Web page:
Chances are, you’re convinced you do all the listening at home. “In forty years of counseling couples, I’ve met very few people who don’t think they do an unequal share of listening in their relationships,” writes therapist Michael Nichols, in “The Lost Art of Listening.”
Ask your husband. He may tell you that you talk way too much.
Just about everywhere, all the time, people are talking or waiting to talk.
It's too bad. Everyone wants to be listened to, and there isn't enough listening going on because people only pretend to take turns. The solution? Listen! Take turns.
It's important. We want to be listened to because it helps enormously. Have you ever had the experience that in someone else's presence you began to think more clearly and came up with your own solutions to problems that had plagued you when you tried to solve them on your own?
This is the magic of good therapy. But we can do more of it in our daily lives without pretending to cure anyone. When you decide to listen, you can be enormously useful just by putting yourself aside and focusing on them. As Nichols puts it, “being listened to spells the difference between feeling accepted and feeling isolated.”
Set aside distractions. Suspend your agenda. Interrupt as little as possible. If you do interrupt your husband, it should be to encourage him to say more.
Try to grasp what he is trying to express, listening to the underlying ideas and feelings, rather than just his words. Try to put yourself in his shoes. Ask open-ended questions. Let him know that you understand.
It’s often harder to listen to our romantic partners or family because we have strong opinions about what they should do, and we’re affected by the outcome. Maybe you think you already know what you’re going to hear, or have a plan for the outcome of the conversation. You may be afraid of what you’ll hear. Hang in when you’re tempted to interrupt, mentally wander, judge, or solve the problem. If a relationship has become anxious or emotionally intense, that can be real labor.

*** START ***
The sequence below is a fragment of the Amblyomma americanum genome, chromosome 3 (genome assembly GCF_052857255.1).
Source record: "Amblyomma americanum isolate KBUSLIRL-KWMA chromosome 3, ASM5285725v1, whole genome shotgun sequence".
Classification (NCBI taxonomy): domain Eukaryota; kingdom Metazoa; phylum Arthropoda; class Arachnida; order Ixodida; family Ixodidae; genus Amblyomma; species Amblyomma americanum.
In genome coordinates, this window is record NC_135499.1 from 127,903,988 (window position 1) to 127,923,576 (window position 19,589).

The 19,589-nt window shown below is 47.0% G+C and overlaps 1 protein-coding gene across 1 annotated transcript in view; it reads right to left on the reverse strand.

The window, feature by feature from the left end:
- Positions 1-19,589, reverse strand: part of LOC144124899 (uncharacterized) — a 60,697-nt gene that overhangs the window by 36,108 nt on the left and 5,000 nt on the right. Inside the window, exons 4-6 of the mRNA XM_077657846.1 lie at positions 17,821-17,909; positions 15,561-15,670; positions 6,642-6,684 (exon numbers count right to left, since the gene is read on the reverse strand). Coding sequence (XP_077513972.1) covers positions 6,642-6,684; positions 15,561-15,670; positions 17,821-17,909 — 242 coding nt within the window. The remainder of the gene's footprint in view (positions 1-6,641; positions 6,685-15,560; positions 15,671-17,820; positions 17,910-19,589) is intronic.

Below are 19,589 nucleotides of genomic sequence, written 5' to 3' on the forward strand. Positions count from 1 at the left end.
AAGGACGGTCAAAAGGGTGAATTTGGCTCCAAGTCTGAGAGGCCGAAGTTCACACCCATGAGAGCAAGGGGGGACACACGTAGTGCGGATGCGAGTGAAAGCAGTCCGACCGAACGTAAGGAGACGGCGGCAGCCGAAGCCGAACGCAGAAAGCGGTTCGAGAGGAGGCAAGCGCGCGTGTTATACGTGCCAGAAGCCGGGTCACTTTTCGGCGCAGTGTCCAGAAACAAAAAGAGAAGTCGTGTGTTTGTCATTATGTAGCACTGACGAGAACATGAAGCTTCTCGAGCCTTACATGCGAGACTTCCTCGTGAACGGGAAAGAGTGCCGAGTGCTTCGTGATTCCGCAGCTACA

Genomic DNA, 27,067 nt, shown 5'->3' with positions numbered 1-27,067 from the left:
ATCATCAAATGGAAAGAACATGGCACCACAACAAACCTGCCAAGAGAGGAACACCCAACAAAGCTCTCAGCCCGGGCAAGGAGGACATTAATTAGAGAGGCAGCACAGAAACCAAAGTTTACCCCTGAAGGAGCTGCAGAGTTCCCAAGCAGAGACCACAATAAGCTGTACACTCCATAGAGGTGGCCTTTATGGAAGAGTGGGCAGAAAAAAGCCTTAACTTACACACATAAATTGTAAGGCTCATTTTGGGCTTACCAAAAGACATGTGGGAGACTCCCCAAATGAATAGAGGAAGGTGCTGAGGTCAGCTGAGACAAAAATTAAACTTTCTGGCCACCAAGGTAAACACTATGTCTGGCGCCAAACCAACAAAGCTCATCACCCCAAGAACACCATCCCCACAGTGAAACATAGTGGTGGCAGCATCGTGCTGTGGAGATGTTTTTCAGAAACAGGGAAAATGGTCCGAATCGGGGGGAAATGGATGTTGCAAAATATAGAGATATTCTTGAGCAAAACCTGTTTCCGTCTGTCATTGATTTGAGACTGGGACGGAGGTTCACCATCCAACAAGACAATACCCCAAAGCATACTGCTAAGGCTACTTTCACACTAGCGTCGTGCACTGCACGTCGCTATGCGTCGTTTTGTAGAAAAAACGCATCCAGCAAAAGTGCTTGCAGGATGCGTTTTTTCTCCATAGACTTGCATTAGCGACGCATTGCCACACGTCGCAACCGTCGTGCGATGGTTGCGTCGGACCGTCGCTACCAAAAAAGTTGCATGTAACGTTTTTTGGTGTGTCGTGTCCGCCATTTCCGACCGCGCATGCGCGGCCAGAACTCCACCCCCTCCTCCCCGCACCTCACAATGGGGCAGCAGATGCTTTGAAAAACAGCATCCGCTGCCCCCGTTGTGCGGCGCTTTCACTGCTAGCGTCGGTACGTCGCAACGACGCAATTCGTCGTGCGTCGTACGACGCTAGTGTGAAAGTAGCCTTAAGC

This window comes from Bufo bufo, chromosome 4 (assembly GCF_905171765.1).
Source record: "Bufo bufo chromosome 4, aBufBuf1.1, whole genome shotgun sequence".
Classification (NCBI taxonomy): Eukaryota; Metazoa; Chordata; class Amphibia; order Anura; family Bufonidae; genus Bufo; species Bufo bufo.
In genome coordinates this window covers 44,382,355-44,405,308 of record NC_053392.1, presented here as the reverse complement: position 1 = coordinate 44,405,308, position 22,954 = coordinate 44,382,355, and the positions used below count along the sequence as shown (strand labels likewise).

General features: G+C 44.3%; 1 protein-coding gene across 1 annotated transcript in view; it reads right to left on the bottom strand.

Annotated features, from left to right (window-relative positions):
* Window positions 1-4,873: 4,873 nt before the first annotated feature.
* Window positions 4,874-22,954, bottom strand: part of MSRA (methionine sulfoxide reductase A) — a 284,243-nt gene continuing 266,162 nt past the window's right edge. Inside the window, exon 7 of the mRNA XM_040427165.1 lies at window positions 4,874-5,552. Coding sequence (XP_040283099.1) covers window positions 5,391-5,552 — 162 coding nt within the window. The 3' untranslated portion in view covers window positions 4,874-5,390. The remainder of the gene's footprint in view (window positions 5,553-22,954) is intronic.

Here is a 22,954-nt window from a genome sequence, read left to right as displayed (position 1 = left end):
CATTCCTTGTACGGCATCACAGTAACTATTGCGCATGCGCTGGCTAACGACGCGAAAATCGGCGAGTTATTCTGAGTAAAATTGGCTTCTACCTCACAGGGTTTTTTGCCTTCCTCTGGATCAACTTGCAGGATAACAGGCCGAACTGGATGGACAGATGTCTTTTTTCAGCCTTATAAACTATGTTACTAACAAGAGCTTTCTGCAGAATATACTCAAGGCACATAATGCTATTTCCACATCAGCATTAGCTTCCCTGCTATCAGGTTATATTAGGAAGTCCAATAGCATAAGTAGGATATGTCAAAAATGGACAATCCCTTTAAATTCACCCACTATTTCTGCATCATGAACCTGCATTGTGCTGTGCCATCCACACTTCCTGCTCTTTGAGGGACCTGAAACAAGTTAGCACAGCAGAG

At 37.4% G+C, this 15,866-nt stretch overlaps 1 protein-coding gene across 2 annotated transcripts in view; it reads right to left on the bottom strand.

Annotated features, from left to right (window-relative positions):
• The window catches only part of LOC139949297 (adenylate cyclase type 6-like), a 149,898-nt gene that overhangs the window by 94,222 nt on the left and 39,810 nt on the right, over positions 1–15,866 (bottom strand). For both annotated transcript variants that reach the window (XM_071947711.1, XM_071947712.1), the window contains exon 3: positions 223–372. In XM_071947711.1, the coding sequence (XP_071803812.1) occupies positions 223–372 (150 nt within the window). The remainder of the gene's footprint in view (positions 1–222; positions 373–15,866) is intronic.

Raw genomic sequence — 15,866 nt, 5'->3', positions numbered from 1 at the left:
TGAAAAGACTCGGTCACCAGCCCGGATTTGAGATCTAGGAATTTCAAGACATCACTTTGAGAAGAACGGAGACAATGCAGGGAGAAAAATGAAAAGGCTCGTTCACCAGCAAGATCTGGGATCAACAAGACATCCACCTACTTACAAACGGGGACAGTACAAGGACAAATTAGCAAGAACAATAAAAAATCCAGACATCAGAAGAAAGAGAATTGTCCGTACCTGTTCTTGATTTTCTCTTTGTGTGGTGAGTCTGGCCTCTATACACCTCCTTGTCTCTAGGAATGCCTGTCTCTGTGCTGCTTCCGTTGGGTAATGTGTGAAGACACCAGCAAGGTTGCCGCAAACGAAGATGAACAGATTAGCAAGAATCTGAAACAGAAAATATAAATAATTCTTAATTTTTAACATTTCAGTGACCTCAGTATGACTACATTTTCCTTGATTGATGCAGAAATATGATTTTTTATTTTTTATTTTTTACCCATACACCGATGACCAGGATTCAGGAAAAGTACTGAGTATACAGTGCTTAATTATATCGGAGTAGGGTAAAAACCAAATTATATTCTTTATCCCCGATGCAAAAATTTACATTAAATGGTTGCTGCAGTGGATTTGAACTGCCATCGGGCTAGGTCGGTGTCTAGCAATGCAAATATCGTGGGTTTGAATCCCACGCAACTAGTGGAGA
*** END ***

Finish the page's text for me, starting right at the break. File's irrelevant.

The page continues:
What counts most is the attitude you take, not your precise words or even your insights. When you feel compassion, approval, respect, and delight in the people speaking to you, they flower in your presence. You may not spontaneously react that way, but if you even adopt the intention of feeling compassion, approval, respect, and delight, you may find that you dissolve some of the anger and judgments in the way.
Do this and you will see people soften and become more alive. You can find yourself falling in love with your partner the way you did when you first met. Many of us are suffering from too few moments in which we express love.
Sadly, even though we long to be loving, we let those moments go by, caught up in bad habits. Notice the ways you avoid listening — and others avoid listening to you. If you can see a problem in others, you may be closer to seeing it in yourself.
Self-conscious or anxious people too often pretend they’re paying attention when they’re actually worrying about what you think of them. You could avoid listening by filling the space with your own words. Show-offs may be too quick with a joke that directs attention back to themselves. Know-it-alls give advice, making themselves the wise, helpful one.
I have a little set of tests for the “overtalking” disease: When you ask if it’s a good time to talk and hear any variation of the word “No,” do you say: “Let me just tell you this one thing, and then I’ll let you go?” Does silence make you uncomfortable? Do you love to analyze your emotions, express your ideas, or think aloud with just about anyone? When you recall a conversation later, do you only remember what you said?
Those are all signs that you’re talking more than you’re listening. Aim to listen more than 50 percent in your conversations.
It’s true that some people are hard to listen to, or just talk too much. They include every detail in their stories or give lectures. Drama-queens make you feel trapped into watching their performance. Some people talk obsessively about one subject and won’t let you change the topic.
Keeping relationships alive and happy includes doing all you can to make them rewarding for you. If you can’t listen anymore, you’re probably not getting the kind of attention you need. Nichols suggests asking for what you want explicitly. You can say “I’m upset and I need to talk. Just listen, okay?” You can say, “Will you give me some advice, even if I don’t end up following it?” Say, “I really need you to hear this story.”
Those requests create the expectation of an exchange. Give your partner all the attention he will accept and ask for the same. Listen well and you'll help yourself, too. Nobody's problems will disappear like magic; in fact, people often bring up bigger challenges as soon as they feel they've made a dent in the last problem. But over time, your relationship will be easier. Listening is an investment. You may feel your life become more meaningful. Over time, you'll be spending more time on what feels most valuable to you and less time will slip away absorbed in anger, despair, and fear.